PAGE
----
Avast - 1 : Bitdefender - 0.

Configuration

Avast has all its settings in one place. Bitdefender requires you to open each component separately to access its settings. Avast would be a clear winner here, but..

But good luck trying to find which apps are allowed or blocked by Avast firewall!

Firewall configuration is under "Settings", just like you would expect. From there you can configure "System rules" and "Packet rules". However, you won't find allowed/blocked applications there. Instead, you need to go to Tools->Firewall and locate teeny tiny "Application rules" hidden between "Firewall logs" and "Settings". WTF?
02-firewall-apps

Taking that into account: Avast - 1/2 : Bitdefender - 1/2

Updates

Both antiviruses handle normal updates very well. No ads, no popups, no annoyances of any kind. Avast seems to have sort of ad hoc streaming updates 24/7 - or at least, that's what the Statistics tabs shows:
03-stats

However... Today my Avast received a different kind of update that required restart. From what I can tell, this update replaced most of EXE/DLL files in the %PROGRAMFILES%\AVAST Software\Avast\ folder. After restart, my PC got stuck in semi-working state, services.exe and svchost.exe eating most of the CPU resources and Avast showing "try our new-and-cool-whatever-thing-I-don't-give-a-crap-about" advertisement. In addition to that, Avast claimed that it's firewall module cannot be started.

Few "repair installation" and Windows restarts later the problem disappeared. As a side effect - all my carefully set privacy settings were reset to defaults, "show offers for other Avast products" was enabled again and all File System Shield exceptions are gone.

Even though I really enjoy invisible 24/7 updates of Avast, I have to reduce Avast's score due to this major f*ckup.

Avast - 0 : Bitdefender - 1

Bugs and issues

As I described earlier, Bitdefender was far from being perfect. On the contrary, my first impressions of Avast were extremely positive. Great setup, aesthetically pleasing UI, plenty of user-configurable settings. Everything I could ask for!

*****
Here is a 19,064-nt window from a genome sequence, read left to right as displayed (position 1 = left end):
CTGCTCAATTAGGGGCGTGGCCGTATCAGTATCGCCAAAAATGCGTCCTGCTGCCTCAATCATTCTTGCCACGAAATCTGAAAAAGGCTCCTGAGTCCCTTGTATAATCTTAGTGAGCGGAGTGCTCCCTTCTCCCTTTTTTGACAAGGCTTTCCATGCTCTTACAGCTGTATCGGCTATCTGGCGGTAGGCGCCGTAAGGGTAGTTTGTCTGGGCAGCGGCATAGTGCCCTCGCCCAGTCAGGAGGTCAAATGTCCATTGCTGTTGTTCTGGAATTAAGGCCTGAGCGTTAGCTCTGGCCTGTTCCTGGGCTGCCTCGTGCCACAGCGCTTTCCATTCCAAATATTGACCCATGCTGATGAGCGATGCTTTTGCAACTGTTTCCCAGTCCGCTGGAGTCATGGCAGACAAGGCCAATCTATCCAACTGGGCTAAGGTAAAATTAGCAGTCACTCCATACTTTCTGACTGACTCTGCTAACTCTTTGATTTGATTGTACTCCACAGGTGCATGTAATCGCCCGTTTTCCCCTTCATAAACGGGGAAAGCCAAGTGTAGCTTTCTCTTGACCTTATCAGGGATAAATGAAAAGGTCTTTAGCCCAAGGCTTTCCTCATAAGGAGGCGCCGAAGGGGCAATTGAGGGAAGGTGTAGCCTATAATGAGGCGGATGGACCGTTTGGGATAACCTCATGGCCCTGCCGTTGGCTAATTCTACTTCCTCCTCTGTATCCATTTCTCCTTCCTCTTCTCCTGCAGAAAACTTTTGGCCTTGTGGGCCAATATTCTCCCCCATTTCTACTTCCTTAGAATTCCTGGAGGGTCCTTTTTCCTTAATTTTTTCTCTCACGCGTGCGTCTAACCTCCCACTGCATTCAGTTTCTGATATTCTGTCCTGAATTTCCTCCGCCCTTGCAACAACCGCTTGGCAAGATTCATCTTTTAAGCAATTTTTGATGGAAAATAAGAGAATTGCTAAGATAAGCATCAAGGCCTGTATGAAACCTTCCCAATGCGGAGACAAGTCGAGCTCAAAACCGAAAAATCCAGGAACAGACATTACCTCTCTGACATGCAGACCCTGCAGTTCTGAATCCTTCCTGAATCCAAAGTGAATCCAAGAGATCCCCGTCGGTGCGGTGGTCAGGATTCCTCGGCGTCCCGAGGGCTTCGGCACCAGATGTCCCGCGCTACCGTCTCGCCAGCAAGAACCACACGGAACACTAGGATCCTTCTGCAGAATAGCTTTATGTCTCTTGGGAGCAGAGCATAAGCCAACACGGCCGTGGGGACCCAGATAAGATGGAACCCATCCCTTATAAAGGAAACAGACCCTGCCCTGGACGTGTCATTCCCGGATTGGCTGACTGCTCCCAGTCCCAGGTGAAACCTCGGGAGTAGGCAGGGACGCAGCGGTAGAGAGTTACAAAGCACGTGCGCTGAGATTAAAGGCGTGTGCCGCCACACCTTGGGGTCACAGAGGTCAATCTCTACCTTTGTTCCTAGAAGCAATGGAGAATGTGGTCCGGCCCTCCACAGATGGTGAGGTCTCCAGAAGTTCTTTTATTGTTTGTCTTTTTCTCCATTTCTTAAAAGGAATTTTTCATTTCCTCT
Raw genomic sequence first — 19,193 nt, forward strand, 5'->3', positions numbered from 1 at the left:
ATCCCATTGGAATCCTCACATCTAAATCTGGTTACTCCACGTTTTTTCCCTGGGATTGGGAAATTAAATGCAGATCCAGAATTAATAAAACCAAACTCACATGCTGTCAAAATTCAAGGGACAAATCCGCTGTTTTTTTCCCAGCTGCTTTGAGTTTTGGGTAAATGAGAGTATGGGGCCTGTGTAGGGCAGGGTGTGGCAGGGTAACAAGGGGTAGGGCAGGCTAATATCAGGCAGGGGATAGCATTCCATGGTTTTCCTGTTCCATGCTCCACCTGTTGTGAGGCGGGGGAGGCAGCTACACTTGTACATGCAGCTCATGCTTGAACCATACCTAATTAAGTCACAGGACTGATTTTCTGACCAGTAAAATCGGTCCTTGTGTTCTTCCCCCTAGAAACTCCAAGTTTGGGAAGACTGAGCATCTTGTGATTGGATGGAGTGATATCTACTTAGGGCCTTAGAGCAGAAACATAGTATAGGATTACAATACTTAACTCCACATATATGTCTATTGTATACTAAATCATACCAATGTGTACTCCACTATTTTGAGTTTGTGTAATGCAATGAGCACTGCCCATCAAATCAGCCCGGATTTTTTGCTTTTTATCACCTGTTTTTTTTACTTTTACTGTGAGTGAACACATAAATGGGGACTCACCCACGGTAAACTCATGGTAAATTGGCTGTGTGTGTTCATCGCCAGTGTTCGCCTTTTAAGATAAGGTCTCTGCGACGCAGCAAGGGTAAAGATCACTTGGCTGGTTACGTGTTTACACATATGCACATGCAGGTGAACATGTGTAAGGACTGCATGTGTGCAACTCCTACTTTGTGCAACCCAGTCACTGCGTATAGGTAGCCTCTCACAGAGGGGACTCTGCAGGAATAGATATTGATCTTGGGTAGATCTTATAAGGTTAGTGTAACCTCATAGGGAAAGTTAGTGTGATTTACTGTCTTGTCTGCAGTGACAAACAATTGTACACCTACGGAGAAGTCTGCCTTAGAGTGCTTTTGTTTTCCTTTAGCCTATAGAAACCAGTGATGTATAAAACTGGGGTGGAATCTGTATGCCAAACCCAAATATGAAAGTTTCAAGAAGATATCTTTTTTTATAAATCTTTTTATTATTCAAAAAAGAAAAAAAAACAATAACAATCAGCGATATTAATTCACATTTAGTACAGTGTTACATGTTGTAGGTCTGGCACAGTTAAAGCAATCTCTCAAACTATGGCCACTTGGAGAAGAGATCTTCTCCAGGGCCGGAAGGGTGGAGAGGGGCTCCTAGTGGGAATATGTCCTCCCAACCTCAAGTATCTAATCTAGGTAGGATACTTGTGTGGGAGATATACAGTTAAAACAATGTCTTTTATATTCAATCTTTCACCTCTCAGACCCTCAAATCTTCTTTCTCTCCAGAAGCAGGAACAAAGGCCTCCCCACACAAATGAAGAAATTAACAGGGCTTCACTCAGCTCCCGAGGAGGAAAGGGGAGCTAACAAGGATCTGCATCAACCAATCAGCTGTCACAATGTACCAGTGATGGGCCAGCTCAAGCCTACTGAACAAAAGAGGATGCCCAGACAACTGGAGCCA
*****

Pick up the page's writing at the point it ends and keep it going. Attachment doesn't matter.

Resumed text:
However, first few weeks of using Avast has been nothing but a source of frustration.

Issue #1 - I've configured File System Shield to scan files only on execute. All scans on write or access are disabled for executable files using Avast's UI.
04-avast-no-write-scan
05-avast-no-access-scan
However, any time I copy-paste suspicious executable files from one PC to another using Remote Desktop Client, Avast File System shield pops up and blocks the copy operation. WTF?!

06-detect-on-copy-paste

Issue #2 - There is no "Beggar off, I know what I'm doing" option in the detection dialog, even for heuristic detections. The previous issue wouldn't be a big one, if I had a possibility to dismiss detections dialog and continue copying files. But I can't.
07-no-ignore
So, the only option for me is to disable File System Shield completely. That kinda defeats the purpose of having the antivirus, doesn't it?

Issue #3 - Myriad of "Win32:Malware-gen" and "Win32:Evo-gen [susp]" detections.
In effort to reduce number of false positives, I've set the heuristics and HIPS sensitivity to "Low". But even then Avast keeps producing plenty of detections on clean files like Goliath obfuscator, ScyllaHide and other reversing tools.

Issue #4 - Leaving statistics tab open for a long time will cause the CPU usage to go high. No idea what causes it, probably the braindead decision to use embedded Chromium and Flash to show the pretty graphs and stuff.

Taking all that into account: Avast - 1/2 : Bitdefender - 1/2

Summary

Avast is a great product - for your grandma's or neighbour's PC. But if you ever work with malware, cracked files or anything remotely suspicious, Avast's super-sensitive File System Shield will drive you mad.

I'll give it one more shot and try to tweak configuration files manually. But if I can't make it play nice, I'll be looking for a different solution for my PC.